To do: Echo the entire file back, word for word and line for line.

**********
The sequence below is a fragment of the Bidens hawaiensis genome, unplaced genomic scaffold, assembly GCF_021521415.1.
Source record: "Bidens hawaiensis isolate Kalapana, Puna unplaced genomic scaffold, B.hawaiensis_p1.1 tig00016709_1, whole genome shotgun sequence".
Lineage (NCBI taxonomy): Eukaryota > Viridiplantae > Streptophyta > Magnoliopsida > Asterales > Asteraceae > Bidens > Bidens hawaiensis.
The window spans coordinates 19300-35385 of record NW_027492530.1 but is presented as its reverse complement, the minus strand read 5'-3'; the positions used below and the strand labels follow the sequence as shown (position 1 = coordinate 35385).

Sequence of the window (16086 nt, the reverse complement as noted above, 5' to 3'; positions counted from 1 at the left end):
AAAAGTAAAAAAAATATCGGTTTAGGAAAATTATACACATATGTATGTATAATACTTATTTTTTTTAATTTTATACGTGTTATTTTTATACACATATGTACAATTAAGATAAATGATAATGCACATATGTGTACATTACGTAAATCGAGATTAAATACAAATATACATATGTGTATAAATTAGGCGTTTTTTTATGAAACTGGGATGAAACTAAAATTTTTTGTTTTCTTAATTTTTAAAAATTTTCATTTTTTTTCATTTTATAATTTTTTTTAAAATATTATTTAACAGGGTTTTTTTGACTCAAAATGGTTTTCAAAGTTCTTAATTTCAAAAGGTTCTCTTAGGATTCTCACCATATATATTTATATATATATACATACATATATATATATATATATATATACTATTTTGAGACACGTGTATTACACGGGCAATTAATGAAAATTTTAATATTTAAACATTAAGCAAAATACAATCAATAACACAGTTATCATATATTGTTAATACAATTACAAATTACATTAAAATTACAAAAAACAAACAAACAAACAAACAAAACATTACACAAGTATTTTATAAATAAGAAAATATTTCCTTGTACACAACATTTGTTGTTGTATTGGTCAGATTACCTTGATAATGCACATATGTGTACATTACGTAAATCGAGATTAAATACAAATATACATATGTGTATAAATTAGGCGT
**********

The sequence below is a fragment of the Bidens hawaiensis genome, unplaced genomic scaffold, assembly GCF_021521415.1.
Source record: "Bidens hawaiensis isolate Kalapana, Puna unplaced genomic scaffold, B.hawaiensis_p1.1 tig00016709_1, whole genome shotgun sequence".
Lineage (NCBI taxonomy): Eukaryota > Viridiplantae > Streptophyta > Magnoliopsida > Asterales > Asteraceae > Bidens > Bidens hawaiensis.
The window spans coordinates 19300-35385 of record NW_027492530.1 but is presented as its reverse complement, the minus strand read 5'-3'; the positions used below and the strand labels follow the sequence as shown (position 1 = coordinate 35385).

Sequence of the window (16086 nt, the reverse complement as noted above, 5' to 3'; positions counted from 1 at the left end):
AAAAGTAAAAAAAATATCGGTTTAGGAAAATTATACACATATGTATGTATAATACTTATTTTTTTTAATTTTATACGTGTTATTTTTATACACATATGTACAATTAAGATAAATGATAATGCACATATGTGTACATTACGTAAATCGAGATTAAATACAAATATACATATGTGTATAAATTAGGCGTTTTTTTATGAAACTGGGATGAAACTAAAATTTTTTGTTTTCTTAATTTTTAAAAATTTTCATTTTTTTTCATTTTATAATTTTTTTTAAAATATTATTTAACAGGGTTTTTTTGACTCAAAATGGTTTTCAAAGTTCTTAATTTCAAAAGGTTCTCTTAGGATTCTCACCATATATATTTATATATATATACATACATATATATATATATATATATATACTATTTTGAGACACGTGTATTACACGGGCAATTAATGAAAATTTTAATATTTAAACATTAAGCAAAATACAATCAATAACACAGTTATCATATATTGTTAATACAATTACAAATTACATTAAAATTACAAAAAACAAACAAACAAACAAACAAAACATTACACAAGTATTTTATAAATAAGAAAATATTTCCTTGTACACAACATTTGTTGTTGTATTGGTCAGATTACCTTGATAATGCACATATGTGTACATTACGTAAATCGAGATTAAATACAAATATACATATGTGTATAAATTAGGCGT